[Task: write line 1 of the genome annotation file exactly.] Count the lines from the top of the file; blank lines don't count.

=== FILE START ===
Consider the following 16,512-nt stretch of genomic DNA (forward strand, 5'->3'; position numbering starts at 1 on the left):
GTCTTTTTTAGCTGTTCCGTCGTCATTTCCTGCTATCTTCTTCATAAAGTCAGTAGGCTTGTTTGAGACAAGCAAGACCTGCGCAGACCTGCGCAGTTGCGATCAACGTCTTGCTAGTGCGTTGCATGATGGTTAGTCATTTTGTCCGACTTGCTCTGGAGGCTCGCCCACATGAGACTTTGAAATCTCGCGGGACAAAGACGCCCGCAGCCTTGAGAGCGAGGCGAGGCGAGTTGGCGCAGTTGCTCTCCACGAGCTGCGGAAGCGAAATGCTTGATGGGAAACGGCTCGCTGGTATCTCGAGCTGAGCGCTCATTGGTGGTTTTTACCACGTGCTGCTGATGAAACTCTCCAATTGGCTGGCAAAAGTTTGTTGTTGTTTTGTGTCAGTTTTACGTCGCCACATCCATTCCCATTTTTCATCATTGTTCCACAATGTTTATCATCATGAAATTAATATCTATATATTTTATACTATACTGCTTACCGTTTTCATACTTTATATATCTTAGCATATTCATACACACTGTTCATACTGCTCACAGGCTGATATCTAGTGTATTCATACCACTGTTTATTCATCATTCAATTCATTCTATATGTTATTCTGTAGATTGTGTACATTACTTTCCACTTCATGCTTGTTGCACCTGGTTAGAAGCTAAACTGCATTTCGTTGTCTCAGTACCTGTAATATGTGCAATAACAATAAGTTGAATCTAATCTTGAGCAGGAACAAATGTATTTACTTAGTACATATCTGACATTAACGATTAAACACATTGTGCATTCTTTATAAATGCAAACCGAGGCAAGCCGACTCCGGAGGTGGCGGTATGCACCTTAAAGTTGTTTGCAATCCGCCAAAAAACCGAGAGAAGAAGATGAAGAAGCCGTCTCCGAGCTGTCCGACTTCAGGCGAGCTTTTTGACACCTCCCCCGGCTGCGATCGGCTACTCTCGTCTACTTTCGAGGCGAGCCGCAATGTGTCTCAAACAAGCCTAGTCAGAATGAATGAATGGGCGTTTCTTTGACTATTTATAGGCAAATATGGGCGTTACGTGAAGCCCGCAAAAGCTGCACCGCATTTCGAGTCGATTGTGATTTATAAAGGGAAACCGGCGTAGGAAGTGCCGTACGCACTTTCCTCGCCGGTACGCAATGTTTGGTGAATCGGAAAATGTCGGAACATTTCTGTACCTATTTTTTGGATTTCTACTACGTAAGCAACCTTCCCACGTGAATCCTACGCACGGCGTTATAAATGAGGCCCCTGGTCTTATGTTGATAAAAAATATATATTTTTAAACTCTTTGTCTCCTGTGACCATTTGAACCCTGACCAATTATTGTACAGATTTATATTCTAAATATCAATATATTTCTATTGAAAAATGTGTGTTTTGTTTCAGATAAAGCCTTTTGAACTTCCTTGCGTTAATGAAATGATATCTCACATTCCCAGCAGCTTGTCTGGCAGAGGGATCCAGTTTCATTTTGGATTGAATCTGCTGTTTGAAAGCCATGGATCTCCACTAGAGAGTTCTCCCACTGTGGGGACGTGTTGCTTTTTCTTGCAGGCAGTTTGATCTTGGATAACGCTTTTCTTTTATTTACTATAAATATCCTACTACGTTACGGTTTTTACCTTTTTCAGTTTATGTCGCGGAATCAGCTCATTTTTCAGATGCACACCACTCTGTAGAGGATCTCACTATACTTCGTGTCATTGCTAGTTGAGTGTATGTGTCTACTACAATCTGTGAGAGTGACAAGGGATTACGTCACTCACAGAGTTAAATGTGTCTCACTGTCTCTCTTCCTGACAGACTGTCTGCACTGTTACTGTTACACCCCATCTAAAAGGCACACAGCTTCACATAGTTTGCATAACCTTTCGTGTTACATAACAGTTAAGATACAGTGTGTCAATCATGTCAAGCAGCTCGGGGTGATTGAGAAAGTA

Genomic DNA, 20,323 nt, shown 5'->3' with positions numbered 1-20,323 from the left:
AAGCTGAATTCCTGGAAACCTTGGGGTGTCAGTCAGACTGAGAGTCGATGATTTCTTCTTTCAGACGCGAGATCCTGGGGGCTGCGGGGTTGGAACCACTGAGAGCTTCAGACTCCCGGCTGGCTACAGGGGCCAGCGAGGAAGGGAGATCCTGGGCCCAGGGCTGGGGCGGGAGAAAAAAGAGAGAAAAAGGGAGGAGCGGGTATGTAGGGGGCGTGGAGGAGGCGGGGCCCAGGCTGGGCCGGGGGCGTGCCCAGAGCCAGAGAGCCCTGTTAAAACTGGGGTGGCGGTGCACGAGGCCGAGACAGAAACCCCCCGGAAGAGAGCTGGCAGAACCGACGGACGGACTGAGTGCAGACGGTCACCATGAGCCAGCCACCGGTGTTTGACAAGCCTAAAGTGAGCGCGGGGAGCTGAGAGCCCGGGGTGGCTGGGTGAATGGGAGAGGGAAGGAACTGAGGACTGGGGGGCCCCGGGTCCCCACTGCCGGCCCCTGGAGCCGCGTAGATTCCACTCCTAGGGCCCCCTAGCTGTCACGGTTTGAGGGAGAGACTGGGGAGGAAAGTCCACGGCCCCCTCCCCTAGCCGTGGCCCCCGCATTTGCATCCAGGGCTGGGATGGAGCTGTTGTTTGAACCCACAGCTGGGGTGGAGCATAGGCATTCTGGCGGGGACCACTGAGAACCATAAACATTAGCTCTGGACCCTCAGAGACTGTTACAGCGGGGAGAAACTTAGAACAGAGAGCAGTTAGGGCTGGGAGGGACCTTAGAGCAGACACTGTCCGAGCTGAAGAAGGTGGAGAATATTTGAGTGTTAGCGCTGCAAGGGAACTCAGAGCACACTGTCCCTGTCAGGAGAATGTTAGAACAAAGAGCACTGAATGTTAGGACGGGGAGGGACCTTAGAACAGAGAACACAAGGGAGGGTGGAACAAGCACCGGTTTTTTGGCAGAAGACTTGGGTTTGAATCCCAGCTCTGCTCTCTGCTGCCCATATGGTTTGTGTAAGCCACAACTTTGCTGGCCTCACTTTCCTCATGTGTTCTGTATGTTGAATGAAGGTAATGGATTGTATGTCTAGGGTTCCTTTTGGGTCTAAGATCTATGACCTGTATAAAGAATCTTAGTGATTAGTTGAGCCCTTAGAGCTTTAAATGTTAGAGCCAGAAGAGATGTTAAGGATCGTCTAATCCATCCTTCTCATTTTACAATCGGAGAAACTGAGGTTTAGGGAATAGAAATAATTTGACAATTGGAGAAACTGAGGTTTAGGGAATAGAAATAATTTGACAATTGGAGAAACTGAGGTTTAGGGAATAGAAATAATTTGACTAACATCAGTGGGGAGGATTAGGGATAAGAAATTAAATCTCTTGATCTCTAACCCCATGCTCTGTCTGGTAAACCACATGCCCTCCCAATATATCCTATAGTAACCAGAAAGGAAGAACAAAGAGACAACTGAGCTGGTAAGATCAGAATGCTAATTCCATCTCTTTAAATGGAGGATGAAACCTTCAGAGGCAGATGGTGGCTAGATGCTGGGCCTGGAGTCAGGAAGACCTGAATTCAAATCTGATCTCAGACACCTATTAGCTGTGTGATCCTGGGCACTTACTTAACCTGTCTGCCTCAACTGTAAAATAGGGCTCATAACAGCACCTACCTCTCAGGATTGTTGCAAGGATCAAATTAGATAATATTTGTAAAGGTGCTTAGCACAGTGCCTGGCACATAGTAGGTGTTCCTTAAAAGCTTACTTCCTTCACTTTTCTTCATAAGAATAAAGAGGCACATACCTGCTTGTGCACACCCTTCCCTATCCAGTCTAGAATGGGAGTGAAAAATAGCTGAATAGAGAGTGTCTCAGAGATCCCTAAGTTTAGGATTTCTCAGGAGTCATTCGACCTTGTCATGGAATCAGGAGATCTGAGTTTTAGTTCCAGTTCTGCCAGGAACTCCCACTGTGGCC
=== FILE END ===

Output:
Consider the following 16,512-nt stretch of genomic DNA (forward strand, 5'->3'; position numbering starts at 1 on the left):